Lifted or The Story is in the Soil....
Conor Oberst's answers on a high school exam may not be as polished as the politically charged lyrics that landed his band on an anti-Bush rock tour with Bruce Springsteen.
But they hint at what the Catholic schoolboy would later share onstage.
On a 1997 test asking what a moral survival kit should include, Oberst said a globe, so people realize the far-reaching implications of their decisions.
"Inside the kit there is also a mirror," he wrote. "When making a decision it is necessary to take a good look at yourself and who you are. Do you like what you see?"
At age 13, Oberst started writing self-reflective songs about friends, family and crushes, building a solid career in the underground indie-music industry. Now, as the 24-year-old flirts with mainstream success, his lyrics are taking on politics, U.S. foreign policy and social injustice.
"Choosing to write about relationships is probably one of the most immediate topics to be drawn to because it is something that everyone can easily relate to," said Oberst's longtime friend, Robb Nansel of Omaha. "But I think at some point you sort of feel like you have covered that topic to the fullest extent and you sort of decide to move on and address other issues."
Oberst's acclaimed band Bright Eyes recently played a sold-out concert in New York to help pay legal expenses of protesters arrested during the Republican National Convention.
He contributed a song to a compilation CD for nonprofit organizations such as the environmental group the Sierra Club and the Democratic voter-advocacy group Music for America.
In a statement provided byhis publicist, Oberst said he's looking forward to sharing the stage with Springsteen and R.E.M. at the Vote for Change tour.
"It is obviously amazing to get to play with such great bands, two artists I admire a lot and, more importantly, making sure that John Kerry is the next president," Oberst said.
Onstage, Oberst -- whom Rolling Stone magazine dubbed the "indie-rock Bob Dylan" -- has done more than sing to express his message. He's using the microphone to directly state what he conveys so poetically in his lyrics.
At a concert in Los Angeles last year, Oberst denounced Clear Channel as "horribly greedy" before blasting Bush as "idiotic" and "gun-toting."
At concerts, he also allows People for the Ethical Treatment of Animals to pass out stickers and literature on vegetarianism and alternatives to leather.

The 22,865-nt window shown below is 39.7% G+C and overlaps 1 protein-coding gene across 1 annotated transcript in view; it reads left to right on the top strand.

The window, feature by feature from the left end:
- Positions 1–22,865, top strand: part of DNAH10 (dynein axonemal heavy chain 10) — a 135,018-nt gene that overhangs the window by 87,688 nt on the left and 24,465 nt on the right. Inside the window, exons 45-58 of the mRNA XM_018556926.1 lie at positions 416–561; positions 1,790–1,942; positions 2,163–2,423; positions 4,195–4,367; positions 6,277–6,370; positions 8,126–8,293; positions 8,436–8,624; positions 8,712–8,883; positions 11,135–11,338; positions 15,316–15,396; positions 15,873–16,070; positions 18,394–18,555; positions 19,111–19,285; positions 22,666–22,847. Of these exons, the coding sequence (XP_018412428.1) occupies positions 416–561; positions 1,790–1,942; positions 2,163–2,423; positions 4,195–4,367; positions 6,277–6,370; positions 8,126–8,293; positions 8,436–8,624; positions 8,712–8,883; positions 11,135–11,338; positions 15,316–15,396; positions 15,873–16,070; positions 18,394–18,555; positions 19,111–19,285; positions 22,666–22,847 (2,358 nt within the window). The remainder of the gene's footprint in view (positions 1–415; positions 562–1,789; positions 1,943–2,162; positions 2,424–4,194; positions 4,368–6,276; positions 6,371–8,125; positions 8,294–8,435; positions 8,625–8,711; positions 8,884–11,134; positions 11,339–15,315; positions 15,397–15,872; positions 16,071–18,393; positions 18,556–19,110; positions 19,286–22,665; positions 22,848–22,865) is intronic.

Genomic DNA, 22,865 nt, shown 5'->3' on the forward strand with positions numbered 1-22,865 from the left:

"It's the rock stars who kids are listening to," said Marci Hansen, PETA's youth marketing manager. "They don't care what I think. They care what Conor thinks."
In a 2003 interview with PETA, Oberst said he chose a vegan lifestyle because it made him uncomfortable to "chew on flesh," adding that the meat and dairy industry are "disgusting."
"When you see the way man manipulates all the other creatures in the world, and the land, it's arrogant and sad," Oberst said in the PETA interview.
In recent months, though, Oberst has added fish to his diet. "And he's looking better because of it," said his cousin Ian McElroy of Omaha. "He has color in his face."
McElroy said the war in Iraq plays a big role in the songs on two Bright Eyes albums set for release on Jan. 25. Over the past few weeks, Oberst has been in Lincoln recording the albums.
Those close to Oberst said weaving political and social commentary into his music is partly his way of connecting to a broader audience, not just indierock kids.
"The political issues being addressed in his songs today are at the forefront of a lot of people's thoughts these days," said Nansel, label chief of internationally renowned Saddle Creek Records, which Oberst and his brother Justin founded as Lumberjack Records in 1993.
Former teachers of Oberst said they're not surprised his music is evolving.
"He was somewhat anti-establishment even back then," said theology teacher Tom Hoover, who taught Oberst at Creighton Prep High School. "He chafed against the reins of conventional religion."